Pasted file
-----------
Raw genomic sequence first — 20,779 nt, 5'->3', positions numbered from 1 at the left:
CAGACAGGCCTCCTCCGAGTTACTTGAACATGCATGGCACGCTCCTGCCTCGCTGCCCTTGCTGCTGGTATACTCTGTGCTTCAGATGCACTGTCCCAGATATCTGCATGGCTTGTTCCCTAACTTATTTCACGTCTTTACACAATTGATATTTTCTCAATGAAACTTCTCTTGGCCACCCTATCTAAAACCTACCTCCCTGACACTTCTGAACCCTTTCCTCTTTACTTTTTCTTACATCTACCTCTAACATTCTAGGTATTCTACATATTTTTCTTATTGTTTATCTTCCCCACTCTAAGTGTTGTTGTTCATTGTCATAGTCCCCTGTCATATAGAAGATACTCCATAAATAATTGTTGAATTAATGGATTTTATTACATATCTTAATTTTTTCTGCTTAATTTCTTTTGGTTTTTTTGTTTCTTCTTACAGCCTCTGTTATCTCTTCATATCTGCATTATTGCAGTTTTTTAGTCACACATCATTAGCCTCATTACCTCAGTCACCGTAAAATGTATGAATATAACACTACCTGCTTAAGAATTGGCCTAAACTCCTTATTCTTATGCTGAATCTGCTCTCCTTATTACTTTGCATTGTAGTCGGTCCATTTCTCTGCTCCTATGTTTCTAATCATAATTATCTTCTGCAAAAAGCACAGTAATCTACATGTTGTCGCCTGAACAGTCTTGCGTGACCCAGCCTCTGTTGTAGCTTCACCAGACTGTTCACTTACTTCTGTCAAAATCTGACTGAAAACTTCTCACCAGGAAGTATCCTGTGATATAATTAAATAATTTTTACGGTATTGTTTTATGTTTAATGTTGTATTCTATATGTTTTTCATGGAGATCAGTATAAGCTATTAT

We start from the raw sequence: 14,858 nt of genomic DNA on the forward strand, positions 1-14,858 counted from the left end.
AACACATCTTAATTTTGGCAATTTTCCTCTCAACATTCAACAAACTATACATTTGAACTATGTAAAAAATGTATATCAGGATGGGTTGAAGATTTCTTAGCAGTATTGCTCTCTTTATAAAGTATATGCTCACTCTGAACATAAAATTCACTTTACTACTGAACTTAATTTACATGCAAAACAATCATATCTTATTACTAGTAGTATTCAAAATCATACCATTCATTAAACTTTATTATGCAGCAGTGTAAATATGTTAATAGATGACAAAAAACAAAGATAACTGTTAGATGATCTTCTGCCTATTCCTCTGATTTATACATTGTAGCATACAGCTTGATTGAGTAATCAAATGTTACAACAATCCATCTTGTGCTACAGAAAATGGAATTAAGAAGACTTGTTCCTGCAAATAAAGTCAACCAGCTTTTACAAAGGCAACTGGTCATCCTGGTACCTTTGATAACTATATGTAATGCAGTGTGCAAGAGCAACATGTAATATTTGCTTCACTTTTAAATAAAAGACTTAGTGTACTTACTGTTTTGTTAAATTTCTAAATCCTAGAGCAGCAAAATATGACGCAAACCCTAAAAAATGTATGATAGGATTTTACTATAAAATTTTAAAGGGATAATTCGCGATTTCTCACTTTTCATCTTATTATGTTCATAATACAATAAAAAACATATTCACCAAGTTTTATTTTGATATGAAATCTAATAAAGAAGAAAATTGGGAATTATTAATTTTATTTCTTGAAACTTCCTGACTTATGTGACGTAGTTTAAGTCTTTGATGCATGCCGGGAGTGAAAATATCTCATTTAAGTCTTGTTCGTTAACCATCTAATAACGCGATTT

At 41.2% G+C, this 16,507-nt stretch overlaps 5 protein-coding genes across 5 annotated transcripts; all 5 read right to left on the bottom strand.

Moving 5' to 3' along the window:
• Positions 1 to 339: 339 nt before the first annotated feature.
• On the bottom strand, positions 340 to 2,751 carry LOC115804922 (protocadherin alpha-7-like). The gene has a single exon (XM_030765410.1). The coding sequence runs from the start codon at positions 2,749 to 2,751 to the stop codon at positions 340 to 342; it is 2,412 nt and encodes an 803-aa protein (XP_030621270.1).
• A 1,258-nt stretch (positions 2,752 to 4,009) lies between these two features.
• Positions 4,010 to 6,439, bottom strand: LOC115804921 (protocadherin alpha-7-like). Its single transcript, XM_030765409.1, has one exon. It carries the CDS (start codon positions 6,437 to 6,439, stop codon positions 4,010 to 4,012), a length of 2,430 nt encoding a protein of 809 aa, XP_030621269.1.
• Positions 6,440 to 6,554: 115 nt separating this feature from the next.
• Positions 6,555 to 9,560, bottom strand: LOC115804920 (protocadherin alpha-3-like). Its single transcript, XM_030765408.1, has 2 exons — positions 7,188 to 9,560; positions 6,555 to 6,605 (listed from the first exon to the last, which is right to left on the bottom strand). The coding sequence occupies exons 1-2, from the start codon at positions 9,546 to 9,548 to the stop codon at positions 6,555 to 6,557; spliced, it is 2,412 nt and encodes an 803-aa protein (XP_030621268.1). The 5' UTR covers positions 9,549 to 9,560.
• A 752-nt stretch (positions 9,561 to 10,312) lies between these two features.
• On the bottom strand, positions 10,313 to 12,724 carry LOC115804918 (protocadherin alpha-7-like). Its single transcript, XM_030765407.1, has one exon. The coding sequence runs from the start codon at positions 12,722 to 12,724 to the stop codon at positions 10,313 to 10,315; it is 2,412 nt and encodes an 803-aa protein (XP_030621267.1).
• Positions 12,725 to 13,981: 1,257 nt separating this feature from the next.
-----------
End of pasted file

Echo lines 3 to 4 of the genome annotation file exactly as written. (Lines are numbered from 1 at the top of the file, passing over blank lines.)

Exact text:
We start from the raw sequence: 14,858 nt of genomic DNA on the forward strand, positions 1-14,858 counted from the left end.
AACACATCTTAATTTTGGCAATTTTCCTCTCAACATTCAACAAACTATACATTTGAACTATGTAAAAAATGTATATCAGGATGGGTTGAAGATTTCTTAGCAGTATTGCTCTCTTTATAAAGTATATGCTCACTCTGAACATAAAATTCACTTTACTACTGAACTTAATTTACATGCAAAACAATCATATCTTATTACTAGTAGTATTCAAAATCATACCATTCATTAAACTTTATTATGCAGCAGTGTAAATATGTTAATAGATGACAAAAAACAAAGATAACTGTTAGATGATCTTCTGCCTATTCCTCTGATTTATACATTGTAGCATACAGCTTGATTGAGTAATCAAATGTTACAACAATCCATCTTGTGCTACAGAAAATGGAATTAAGAAGACTTGTTCCTGCAAATAAAGTCAACCAGCTTTTACAAAGGCAACTGGTCATCCTGGTACCTTTGATAACTATATGTAATGCAGTGTGCAAGAGCAACATGTAATATTTGCTTCACTTTTAAATAAAAGACTTAGTGTACTTACTGTTTTGTTAAATTTCTAAATCCTAGAGCAGCAAAATATGACGCAAACCCTAAAAAATGTATGATAGGATTTTACTATAAAATTTTAAAGGGATAATTCGCGATTTCTCACTTTTCATCTTATTATGTTCATAATACAATAAAAAACATATTCACCAAGTTTTATTTTGATATGAAATCTAATAAAGAAGAAAATTGGGAATTATTAATTTTATTTCTTGAAACTTCCTGACTTATGTGACGTAGTTTAAGTCTTTGATGCATGCCGGGAGTGAAAATATCTCATTTAAGTCTTGTTCGTTAACCATCTAATAACGCGATTT